ISLAMABAD (Reuters) - Pakistan’s Prime Minister Imran Khan left for Saudi Arabia to attend an investment conference boycotted by other leaders over the death of journalist Jamal Khashoggi at the Saudi consulate in Istanbul.
Khan told an interviewer before leaving he was concerned at Khashoggi’s death but could not skip the conference because “we’re desperate” for possible Saudi loans to shore up Pakistan’s economy.
It is Khan’s second visit to Saudi Arabia in just over a month, but he has not succeeded in securing significant financial assistance to stave off a looming balance of payments crisis.
Khan told the Middle East Eye in an interview published on Monday that he could not pass up the invitation to meet Saudi leaders again.
“The reason I feel I have to avail myself of this opportunity is because in a country of 210 million people right now we have the worst debt crisis in our history,” he was quoted as saying.
“Unless we get loans from friendly countries or the IMF (International Monetary Fund), we actually won’t have in another two or three months enough foreign exchange to service our debts or to pay for our imports. So we’re desperate at the moment.”
Islamabad has already asked the IMF to open negotiations for the country’s second potential bailout in five years.
Khan, who took office in July, still has been seeking alternatives to the tough conditions the IMF is likely to impose for loans, limiting his vision of an Islamic welfare state.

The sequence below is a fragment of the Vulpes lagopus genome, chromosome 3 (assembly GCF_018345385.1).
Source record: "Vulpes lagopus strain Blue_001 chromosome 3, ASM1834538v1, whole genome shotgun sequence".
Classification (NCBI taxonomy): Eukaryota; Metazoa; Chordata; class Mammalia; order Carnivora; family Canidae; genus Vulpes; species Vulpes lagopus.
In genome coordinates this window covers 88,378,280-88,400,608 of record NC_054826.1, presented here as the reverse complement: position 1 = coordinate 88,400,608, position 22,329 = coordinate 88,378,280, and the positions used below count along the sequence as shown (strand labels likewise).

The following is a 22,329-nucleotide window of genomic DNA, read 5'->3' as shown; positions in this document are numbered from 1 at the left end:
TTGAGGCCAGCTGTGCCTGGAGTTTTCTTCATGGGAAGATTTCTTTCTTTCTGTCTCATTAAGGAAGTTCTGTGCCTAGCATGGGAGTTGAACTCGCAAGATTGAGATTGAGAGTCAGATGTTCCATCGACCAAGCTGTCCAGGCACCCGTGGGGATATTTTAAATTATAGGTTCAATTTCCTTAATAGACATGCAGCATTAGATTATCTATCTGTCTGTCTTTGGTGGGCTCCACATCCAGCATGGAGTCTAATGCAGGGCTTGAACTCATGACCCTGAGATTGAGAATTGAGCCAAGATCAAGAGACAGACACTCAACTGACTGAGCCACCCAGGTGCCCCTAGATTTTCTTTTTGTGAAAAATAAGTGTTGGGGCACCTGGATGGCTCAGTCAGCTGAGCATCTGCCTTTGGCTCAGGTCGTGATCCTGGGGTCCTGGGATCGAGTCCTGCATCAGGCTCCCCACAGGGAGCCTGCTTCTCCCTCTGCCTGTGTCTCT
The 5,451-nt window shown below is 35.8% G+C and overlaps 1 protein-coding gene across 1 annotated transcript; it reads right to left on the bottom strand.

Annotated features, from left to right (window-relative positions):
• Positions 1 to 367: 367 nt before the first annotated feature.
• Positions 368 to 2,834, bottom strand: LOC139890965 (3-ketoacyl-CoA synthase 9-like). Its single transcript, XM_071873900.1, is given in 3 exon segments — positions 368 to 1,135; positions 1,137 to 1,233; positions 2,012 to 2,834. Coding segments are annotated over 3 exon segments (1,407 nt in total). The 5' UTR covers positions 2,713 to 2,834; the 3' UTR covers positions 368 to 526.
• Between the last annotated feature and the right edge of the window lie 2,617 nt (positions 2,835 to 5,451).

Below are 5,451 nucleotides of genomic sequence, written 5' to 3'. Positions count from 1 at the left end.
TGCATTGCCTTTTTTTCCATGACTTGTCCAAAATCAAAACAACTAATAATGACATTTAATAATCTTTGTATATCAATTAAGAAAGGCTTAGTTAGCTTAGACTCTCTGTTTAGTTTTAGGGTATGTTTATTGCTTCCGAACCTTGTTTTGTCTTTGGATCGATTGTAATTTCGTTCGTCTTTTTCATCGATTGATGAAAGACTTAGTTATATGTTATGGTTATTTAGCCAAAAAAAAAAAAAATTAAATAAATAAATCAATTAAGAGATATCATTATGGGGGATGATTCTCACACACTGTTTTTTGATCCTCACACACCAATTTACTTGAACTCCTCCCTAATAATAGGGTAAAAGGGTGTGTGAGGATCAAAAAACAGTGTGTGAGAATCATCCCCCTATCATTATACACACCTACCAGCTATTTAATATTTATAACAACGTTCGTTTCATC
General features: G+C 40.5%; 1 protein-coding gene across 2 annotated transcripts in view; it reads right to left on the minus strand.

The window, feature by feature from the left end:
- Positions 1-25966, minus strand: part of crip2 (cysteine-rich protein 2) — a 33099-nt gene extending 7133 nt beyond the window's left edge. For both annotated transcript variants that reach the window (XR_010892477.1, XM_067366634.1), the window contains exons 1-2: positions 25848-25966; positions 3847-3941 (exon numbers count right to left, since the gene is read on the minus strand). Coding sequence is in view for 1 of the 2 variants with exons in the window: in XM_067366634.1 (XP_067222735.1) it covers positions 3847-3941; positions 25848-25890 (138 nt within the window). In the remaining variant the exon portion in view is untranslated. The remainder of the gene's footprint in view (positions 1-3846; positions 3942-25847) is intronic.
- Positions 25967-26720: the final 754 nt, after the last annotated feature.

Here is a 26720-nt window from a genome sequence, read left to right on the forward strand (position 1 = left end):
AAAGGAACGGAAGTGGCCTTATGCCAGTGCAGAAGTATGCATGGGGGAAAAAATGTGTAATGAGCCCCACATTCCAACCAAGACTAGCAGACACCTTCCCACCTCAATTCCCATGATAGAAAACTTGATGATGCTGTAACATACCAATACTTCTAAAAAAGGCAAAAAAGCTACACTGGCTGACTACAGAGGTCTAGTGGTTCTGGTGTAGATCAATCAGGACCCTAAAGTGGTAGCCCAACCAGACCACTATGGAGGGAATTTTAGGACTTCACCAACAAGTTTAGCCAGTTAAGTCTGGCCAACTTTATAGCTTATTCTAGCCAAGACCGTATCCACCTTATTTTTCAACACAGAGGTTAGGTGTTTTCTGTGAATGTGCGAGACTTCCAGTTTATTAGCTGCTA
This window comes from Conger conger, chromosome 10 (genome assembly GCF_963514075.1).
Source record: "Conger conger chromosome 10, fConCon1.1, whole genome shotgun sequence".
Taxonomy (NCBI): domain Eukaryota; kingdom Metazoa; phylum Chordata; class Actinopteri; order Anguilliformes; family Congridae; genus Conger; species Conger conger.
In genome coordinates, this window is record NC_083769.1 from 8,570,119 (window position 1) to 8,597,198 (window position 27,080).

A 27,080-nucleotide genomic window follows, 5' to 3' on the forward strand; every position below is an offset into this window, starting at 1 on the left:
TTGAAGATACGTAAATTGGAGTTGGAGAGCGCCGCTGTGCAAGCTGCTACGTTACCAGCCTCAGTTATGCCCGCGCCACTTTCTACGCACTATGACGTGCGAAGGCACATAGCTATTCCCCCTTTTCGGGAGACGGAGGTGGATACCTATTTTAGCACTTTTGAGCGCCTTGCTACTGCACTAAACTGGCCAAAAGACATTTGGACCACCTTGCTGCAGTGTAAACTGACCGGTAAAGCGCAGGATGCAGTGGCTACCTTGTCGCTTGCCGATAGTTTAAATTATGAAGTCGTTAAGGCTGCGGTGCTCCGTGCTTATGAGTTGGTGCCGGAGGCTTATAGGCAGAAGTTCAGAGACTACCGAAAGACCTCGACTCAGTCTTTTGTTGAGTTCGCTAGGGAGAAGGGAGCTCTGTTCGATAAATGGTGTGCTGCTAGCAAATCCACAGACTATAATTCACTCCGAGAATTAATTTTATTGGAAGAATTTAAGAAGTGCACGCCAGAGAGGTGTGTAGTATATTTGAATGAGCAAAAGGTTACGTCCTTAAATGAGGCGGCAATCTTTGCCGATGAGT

The central bank’s foreign reserves dropped this month to $8.1 billion, a four-year low and barely enough to cover sovereign debt payments due through the end of the year. The current account deficit has swelled to about $18 billion.
Khan has blamed the previous government’s policies for the ballooning current account deficit.
He told the Middle East Eye that he was concerned over the “shocking” death of Khashoggi, a U.S. resident and Washington Post columnist, after he entered the Saudi consulate in Istanbul.
“The Saudi government will have to come up with an answer... We wait for whatever the Saudi explanation is,” he was quoted as saying. “We hope there is an explanation that satisfies people and those responsible are punished.”
Khan also called on Washington to abandon its push for new sanctions against Iran, Saudi Arabia’s regional rival, saying the move could lead to wider conflict.
“The last thing the Muslim world needs is another conflict. The Trump administration is moving towards one,” he told the newspaper.
Reporting by Asif Shahzad; Editing by Nick Macfie and Toby Chopra